Sexual Violence in the Early Medieval West
By Przemysław Tyszka
Acta Poloniae Historica, No.104 (2011)
Introduction: The concept of ‘sexual violence’ present within the relevant literature, academic discourse, institutionalised language and colloquial speech is a contemporary construction brought about under the influence of current social and cultural phenomena. Here of key importance is the idea of human rights, in particular those of women and children. The contemporary understanding of the acts and events lurking behind such a concept should not consequently be treated as universal, transhistorical or even as ahistorical. The phenomenon of sexual violence is a historical phenomenon and as such one undergoing changes. Acts of sexual violence, perceived as transgression against sexual norms in force in a given society – criminal acts, bad deeds, sins – obviously existed equally in the early Middle Ages. However, the people of the time did not treat these acts as directed against a conceptionally isolated ‘sexuality’ but against bodily inviolability and the virtue of the individual. We should consequently characterise sexual violence in its early medieval form taking into consideration the specifics of this epoch, and in particular the then current principles and concepts of social order as well as the patterns of men’s and women’s behaviour. This postulate applies to research into any epoch and historical society.
The question as to the scope of the phenomenon under discussion is not only theoretical and methodological in character; it also has an exact practical dimension. We come across many varied acts and ways of behaviour within early medieval sources which involved (to a greater or lesser degree) the use of violence and that were linked to the sexual sphere. A researcher must therefore undertake a decision every time as to whether the given event or form of behaviour was or was not a manifestation of sexual violence.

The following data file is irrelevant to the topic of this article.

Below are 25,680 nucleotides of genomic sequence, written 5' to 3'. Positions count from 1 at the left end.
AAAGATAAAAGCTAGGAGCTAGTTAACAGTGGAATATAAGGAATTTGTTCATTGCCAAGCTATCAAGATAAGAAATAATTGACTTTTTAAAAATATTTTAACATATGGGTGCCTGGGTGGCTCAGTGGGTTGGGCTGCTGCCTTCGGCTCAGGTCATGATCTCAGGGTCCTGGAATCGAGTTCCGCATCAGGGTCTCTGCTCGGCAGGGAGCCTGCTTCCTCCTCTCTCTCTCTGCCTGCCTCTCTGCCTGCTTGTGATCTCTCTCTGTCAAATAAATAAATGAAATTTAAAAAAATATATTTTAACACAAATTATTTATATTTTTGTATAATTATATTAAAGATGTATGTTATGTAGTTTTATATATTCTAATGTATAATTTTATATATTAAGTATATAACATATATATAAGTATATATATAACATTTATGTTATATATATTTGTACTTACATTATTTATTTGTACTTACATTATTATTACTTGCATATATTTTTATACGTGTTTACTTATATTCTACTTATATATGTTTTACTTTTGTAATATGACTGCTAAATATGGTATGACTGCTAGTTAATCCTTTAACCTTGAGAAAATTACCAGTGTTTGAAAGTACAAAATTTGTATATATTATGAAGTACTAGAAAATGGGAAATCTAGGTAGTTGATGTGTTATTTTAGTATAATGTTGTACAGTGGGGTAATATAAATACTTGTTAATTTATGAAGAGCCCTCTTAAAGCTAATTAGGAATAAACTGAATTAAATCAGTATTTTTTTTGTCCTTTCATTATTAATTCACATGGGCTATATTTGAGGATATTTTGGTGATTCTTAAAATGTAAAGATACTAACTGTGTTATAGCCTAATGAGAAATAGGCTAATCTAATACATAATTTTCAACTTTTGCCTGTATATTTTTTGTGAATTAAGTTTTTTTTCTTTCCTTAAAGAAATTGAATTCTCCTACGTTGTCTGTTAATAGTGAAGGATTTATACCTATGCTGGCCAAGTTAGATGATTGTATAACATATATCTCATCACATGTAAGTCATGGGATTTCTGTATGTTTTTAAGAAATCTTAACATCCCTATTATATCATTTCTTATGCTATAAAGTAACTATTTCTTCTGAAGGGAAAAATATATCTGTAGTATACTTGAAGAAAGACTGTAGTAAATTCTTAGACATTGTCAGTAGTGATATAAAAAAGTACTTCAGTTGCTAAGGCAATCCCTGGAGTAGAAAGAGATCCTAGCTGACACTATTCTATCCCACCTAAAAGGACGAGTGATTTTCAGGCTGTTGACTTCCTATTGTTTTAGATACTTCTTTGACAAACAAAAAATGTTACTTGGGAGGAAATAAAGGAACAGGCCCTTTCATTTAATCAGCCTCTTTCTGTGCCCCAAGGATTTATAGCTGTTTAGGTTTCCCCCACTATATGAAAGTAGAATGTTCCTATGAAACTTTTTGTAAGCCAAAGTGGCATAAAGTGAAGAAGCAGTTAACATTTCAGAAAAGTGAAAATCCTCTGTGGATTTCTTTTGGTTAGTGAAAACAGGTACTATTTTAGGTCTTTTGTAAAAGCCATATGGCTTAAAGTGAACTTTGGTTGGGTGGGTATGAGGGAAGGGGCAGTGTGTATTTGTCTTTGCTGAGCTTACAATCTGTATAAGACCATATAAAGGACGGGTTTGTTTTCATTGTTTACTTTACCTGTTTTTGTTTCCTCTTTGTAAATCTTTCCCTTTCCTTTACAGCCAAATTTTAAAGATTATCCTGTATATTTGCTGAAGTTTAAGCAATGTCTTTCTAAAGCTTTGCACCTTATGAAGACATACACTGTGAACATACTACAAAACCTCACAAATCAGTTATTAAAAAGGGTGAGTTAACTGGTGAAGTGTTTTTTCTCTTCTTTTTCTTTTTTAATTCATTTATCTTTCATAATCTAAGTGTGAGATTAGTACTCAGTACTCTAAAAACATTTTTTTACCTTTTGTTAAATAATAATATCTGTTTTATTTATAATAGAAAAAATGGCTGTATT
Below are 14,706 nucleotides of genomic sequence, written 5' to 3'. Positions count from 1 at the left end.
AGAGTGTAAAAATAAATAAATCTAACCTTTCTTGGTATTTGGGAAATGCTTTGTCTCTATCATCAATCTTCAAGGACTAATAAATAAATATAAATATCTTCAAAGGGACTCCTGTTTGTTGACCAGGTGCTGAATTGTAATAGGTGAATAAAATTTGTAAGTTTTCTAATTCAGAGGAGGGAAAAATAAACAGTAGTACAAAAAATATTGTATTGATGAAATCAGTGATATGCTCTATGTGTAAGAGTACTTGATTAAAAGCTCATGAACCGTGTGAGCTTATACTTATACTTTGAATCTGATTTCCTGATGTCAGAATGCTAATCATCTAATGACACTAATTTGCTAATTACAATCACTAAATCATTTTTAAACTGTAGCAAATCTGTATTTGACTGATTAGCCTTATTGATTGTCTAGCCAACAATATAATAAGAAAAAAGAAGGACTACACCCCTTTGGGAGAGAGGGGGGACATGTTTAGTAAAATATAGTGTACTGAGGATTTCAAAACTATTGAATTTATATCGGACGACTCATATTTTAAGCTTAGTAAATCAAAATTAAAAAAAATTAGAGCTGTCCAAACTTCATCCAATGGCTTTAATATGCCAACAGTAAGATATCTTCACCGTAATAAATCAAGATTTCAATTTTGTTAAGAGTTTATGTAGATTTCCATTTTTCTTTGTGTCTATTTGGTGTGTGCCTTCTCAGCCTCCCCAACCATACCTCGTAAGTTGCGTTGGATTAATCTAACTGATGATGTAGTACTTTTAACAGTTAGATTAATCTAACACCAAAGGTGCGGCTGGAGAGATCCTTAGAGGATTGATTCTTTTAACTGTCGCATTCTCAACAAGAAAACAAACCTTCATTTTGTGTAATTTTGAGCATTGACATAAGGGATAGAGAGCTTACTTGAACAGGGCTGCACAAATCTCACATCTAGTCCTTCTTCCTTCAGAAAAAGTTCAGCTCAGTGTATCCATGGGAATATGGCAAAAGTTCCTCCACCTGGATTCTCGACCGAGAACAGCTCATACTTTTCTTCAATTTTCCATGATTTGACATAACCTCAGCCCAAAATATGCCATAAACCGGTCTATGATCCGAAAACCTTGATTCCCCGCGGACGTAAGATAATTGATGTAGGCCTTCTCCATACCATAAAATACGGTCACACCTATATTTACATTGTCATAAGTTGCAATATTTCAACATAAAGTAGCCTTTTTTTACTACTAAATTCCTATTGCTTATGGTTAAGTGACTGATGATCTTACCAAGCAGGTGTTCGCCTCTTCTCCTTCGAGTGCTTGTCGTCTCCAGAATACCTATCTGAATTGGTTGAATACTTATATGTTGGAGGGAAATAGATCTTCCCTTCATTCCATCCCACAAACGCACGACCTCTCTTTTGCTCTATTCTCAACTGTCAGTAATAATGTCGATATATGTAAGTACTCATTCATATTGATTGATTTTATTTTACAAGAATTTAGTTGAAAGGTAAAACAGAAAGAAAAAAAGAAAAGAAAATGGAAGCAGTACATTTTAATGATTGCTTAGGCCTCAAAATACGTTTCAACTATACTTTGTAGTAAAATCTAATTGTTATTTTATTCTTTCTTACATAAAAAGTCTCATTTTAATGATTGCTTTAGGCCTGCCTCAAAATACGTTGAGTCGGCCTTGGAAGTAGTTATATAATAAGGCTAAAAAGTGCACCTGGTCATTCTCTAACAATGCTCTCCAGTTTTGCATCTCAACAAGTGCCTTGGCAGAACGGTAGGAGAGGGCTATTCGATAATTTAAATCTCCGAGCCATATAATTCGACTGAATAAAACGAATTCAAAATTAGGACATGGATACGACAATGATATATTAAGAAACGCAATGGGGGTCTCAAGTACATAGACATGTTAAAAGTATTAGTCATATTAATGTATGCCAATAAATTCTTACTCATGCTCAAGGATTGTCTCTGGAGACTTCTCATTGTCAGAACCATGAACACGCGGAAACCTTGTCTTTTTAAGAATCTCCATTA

The most general question relating to the definition and at the same time the scope of this phenomenon in the past, may be formulated thus: what is the relation between violence and sexuality? And also more precisely: how should one understand the concept of sexuality (the sexual sphere) within the context of violence? Consequently, there appear several important issues both general and specific in character. Firstly: what kind of acts do we consider as sexual violence in relation to the early Middle Ages? And in particular: does the phenomenon come down to a forced sexual act (in the broadest sense of the word, i.e. in a situation whereby somebody against the will of another person achieves sexual satisfaction)? Does it equally involve actions which are conducted against the will of another person and which require the use of violence to a greater or lesser degree but which do not result in a sexual act, such as the beating or murder of a rape victim with the aim of intimidating him/her or covering up the identity of the perpetrator? Is sexual violence equivocal to the use of physical violence or just bodily contact? Does the concept imply, as if in principle, the arising of bodily harm or may it also represent first and foremost moral damage?